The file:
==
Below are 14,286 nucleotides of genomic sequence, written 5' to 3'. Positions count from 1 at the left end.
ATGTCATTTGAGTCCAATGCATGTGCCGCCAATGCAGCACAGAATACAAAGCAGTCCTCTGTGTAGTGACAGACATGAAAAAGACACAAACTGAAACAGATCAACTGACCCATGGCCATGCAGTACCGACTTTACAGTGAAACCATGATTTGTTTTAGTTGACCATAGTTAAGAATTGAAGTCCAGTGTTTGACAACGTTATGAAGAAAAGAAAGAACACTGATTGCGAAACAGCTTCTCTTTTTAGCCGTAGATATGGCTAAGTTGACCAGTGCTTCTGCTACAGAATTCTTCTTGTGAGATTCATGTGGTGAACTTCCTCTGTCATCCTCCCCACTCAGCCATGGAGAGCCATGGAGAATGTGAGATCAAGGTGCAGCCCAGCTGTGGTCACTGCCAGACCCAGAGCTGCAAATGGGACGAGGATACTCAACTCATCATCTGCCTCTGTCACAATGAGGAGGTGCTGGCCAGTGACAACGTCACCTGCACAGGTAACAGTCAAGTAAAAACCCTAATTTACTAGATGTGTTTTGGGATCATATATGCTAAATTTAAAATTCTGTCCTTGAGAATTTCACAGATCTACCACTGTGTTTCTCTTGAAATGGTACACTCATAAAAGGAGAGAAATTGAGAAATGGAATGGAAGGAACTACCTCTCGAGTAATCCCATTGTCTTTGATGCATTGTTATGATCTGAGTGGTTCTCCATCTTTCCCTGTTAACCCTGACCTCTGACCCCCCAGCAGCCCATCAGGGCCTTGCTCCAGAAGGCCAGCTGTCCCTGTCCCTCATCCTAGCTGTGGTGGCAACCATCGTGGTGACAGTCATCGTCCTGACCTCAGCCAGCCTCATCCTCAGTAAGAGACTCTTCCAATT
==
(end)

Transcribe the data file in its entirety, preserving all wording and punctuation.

Below are 14,286 nucleotides of genomic sequence, written 5' to 3'. Positions count from 1 at the left end.
ATGTCATTTGAGTCCAATGCATGTGCCGCCAATGCAGCACAGAATACAAAGCAGTCCTCTGTGTAGTGACAGACATGAAAAAGACACAAACTGAAACAGATCAACTGACCCATGGCCATGCAGTACCGACTTTACAGTGAAACCATGATTTGTTTTAGTTGACCATAGTTAAGAATTGAAGTCCAGTGTTTGACAACGTTATGAAGAAAAGAAAGAACACTGATTGCGAAACAGCTTCTCTTTTTAGCCGTAGATATGGCTAAGTTGACCAGTGCTTCTGCTACAGAATTCTTCTTGTGAGATTCATGTGGTGAACTTCCTCTGTCATCCTCCCCACTCAGCCATGGAGAGCCATGGAGAATGTGAGATCAAGGTGCAGCCCAGCTGTGGTCACTGCCAGACCCAGAGCTGCAAATGGGACGAGGATACTCAACTCATCATCTGCCTCTGTCACAATGAGGAGGTGCTGGCCAGTGACAACGTCACCTGCACAGGTAACAGTCAAGTAAAAACCCTAATTTACTAGATGTGTTTTGGGATCATATATGCTAAATTTAAAATTCTGTCCTTGAGAATTTCACAGATCTACCACTGTGTTTCTCTTGAAATGGTACACTCATAAAAGGAGAGAAATTGAGAAATGGAATGGAAGGAACTACCTCTCGAGTAATCCCATTGTCTTTGATGCATTGTTATGATCTGAGTGGTTCTCCATCTTTCCCTGTTAACCCTGACCTCTGACCCCCCAGCAGCCCATCAGGGCCTTGCTCCAGAAGGCCAGCTGTCCCTGTCCCTCATCCTAGCTGTGGTGGCAACCATCGTGGTGACAGTCATCGTCCTGACCTCAGCCAGCCTCATCCTCAGTAAGAGACTCTTCCAATT